Difference between revisions of "Field:Fractals"

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===Fractal (Non Integer) Dimension===
 
===Fractal (Non Integer) Dimension===
Fractals are too irregular to be defined by tradition or Euclidean geometry language. Objects that can be described by Euclidean geometric dimensions include a line (1 dimension), a square (2 dimension), and a cube (3 dimension). Fractals are instead described by a specific term called Hausdorff or fractal dimension that measures how fully a fractal seems to fill space. For example, going back to the coastline example above, the coastline of Norway has an estimated fractal dimension of about 1.52.
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Fractals are too irregular to be defined by traditional or Euclidean geometry language. Objects that can be described by Euclidean geometric dimensions include a line (1 dimension), an square (2 dimension), and a cube (3 dimension). Fractals are instead described by what is called Hausdorff or fractal dimension that measures how fully a fractal seems to fill space. For example, going back to the coastline example above, the coastline of Norway has an estimated fractal dimension of about 1.52 so it is not quite a line, but not quite an area either.
  
 
Click here to learn more about [[Fractal Dimension]] and how it is calculated.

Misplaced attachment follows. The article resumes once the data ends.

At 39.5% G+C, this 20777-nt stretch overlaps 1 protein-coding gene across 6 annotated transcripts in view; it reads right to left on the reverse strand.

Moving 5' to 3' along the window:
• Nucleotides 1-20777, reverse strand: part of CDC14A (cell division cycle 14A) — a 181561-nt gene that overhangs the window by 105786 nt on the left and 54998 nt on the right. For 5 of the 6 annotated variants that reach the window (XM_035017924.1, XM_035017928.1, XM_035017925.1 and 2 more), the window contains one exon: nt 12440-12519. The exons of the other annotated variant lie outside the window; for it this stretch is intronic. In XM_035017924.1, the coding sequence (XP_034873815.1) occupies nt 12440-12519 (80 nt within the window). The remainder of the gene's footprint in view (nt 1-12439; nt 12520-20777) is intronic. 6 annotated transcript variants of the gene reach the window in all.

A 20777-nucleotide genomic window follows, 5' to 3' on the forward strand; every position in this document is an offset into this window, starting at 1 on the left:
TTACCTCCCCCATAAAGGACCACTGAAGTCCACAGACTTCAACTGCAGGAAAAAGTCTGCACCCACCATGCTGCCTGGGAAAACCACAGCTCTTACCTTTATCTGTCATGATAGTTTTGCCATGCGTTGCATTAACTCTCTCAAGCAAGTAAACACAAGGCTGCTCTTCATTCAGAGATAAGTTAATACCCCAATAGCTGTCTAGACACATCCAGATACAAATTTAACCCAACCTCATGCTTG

Click here to learn more about [[Fractal Dimension]] and how it is calculated.

Revision as of 10:11, 29 June 2009


Fractals

NorwayCoastline.png

A fractal is often defined as a geometric shape that is self-similar, that is, whose magnified parts look like a smaller copy of the whole. The term "fractal" was coined by Benoit Mandelbolt in 1975 from the latin term fractus meaning "fragmented" or "irregular".

This concept can be explained in a commonly used analogy involving the coastline of an island:

Suppose you wanted to measure the total perimeter of an island. You could begin by roughly estimating the perimeter of the island by measuring the border of the island from a high vantage point like an airplane and using miles as units. Next, to be more accurate, you could walk along the island's borders and measure around its various coves and bays using a measuring tape. Then, if you wanted to be really accurate, you could carefully measure around every single protruding rock and detail of the island with a yardstick or even a foot-long ruler.

Clearly, the perimeter of the island would grow as you decrease the size of your measuring device and increase the accuracy of your measurements. Also, the island would more or less self-similar (in terms of becoming more and more jagged and complex) as you continued to decrease your measuring device.


[[Image:|300px|thumb|right|]]



Additional Resources

Reference used - Wikipedia, Fractals Page
Reference used - Cynthia Lanius, Cynthia Lanius' Lessons: A Fractal Lesson
Reference used - CoolMath.com, Math of Fractals